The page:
PRINCETON: Former Fed chairman Ben Bernanke tells university crowd that AIG bailout was the right decision


Former Federal Reserve Chairman Ben S. Bernanke spoke at Princeton University Tuesday.

By Philip Sean Curran, Staff Writer
Former Federal Reserve Chairman Ben S. Bernanke said at Princeton University Tuesday that the Fed made the right decision to bail out insurance giant AIG during the height of the financial crisis given the global consequences its collapse would have caused.
Mr. Bernanke, Fed chairman from 2006 to 2014, said AIG was in imminent danger of failing and required large injections of money — at the time $85 billion — to prevent that outcome. The insurance company, he said, had been insuring the so-called sub-prime mortgages that banks around the world were holding.
He said that bailout was necessary because “we knew that the collapse of the firm would potentially destroy or at least paralyze the global financial system with tremendously bad consequences for everybody.”
“So even if it was a distasteful thing to do, it was something that had to be done for the benefit of our economy and our country,” said Mr. Bernanke to a campus audience in McCosh 50.
In his remarks, he did not mention that in July, a federal judge ruled that the Fed’s actions regarding AIG had been unconstitutional.
Regarding the collapse of Lehman Brothers, he said two potential buyers had been lined up to save the firm: Bank of America and Barclays, a British bank that had British regulators. He said Bank of America backed out after reviewing Lehman’s books, while the British government blocked the deal.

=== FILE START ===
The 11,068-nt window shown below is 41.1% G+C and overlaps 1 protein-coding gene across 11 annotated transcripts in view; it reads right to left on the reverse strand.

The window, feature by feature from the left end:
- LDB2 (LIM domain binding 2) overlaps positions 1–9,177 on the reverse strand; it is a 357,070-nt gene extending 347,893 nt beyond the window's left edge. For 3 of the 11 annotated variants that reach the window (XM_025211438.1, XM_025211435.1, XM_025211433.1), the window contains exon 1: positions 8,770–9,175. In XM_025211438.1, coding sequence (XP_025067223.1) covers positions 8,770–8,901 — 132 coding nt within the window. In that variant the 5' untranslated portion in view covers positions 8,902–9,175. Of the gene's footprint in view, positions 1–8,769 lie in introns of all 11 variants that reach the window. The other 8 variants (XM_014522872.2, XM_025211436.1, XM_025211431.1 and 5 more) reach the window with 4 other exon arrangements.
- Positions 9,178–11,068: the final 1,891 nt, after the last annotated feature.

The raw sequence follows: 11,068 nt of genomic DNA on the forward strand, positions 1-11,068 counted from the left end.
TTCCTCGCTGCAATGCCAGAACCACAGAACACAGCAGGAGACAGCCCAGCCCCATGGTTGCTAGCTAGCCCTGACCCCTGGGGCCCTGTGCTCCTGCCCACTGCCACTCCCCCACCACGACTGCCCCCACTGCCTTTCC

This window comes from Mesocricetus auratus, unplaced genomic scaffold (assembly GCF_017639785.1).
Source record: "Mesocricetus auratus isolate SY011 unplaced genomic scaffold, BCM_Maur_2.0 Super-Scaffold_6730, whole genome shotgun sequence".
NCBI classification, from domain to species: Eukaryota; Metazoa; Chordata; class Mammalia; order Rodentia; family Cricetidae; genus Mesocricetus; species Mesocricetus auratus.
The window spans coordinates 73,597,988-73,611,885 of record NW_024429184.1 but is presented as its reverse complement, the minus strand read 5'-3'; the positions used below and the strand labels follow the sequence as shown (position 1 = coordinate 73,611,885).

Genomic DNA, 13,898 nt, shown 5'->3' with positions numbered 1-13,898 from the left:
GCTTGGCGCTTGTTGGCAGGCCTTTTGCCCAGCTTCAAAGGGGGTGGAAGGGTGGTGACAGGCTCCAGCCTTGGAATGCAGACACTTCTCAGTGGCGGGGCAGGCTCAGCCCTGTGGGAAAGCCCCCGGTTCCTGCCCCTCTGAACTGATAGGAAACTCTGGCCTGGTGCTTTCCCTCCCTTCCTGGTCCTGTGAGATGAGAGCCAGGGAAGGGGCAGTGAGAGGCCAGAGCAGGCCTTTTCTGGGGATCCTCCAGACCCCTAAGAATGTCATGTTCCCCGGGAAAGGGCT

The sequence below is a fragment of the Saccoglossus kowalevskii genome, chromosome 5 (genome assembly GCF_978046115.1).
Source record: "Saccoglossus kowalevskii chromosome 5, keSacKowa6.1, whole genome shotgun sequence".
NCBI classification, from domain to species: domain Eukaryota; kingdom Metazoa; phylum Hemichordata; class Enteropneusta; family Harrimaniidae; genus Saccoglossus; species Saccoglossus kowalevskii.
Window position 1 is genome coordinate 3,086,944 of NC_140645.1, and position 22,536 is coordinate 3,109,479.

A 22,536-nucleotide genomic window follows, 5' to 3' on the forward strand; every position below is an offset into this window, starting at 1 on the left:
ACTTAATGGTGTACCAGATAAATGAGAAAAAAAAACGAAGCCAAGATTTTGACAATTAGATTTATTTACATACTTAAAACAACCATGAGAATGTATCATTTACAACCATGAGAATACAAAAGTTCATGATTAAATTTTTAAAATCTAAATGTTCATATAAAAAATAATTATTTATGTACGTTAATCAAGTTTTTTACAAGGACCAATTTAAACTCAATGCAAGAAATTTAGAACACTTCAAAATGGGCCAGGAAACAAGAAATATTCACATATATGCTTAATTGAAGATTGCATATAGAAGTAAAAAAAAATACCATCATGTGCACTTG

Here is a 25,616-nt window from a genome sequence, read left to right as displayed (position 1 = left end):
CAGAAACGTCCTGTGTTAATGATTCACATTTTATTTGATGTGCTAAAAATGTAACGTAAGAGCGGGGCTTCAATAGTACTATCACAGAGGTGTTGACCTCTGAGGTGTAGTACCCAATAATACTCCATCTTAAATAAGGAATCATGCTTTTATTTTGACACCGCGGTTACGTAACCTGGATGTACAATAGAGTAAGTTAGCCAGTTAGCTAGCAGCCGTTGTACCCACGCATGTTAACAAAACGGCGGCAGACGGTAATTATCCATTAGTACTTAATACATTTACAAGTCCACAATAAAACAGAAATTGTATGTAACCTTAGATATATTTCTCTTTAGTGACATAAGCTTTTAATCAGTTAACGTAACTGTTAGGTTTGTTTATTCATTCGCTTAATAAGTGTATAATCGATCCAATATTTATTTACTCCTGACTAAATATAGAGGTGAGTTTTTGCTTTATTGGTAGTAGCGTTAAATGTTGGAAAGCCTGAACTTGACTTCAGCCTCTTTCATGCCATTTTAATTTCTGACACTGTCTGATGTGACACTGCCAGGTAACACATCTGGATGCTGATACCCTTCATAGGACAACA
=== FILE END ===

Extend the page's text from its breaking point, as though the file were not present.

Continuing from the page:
In looking back at the lead-up to the crisis, Mr. Bernanke pointed to a “fragmented” regulatory system in which nobody had responsibility for the entire system.
“There were a lot of gaps in the system. A lot of parts of the economy were not regulated,” he said.
He said subsequent legislation by Congress, in the form of the Dodd-Frank Act that created more federal regulatory oversight and other restrictions on financial institutions, had gone a long way in closing those gaps.
Mr. Bernanke said the economic recovery has not been “as strong as we would like” but is better in comparison to other industrialized countries.
Since leaving the Fed, Mr. Bernanke, 61, has joined the Brookings Institution and recently released his autobiography, “The Courage to Act.” He returned to familiar ground at Princeton, where he once taught and led the economics department.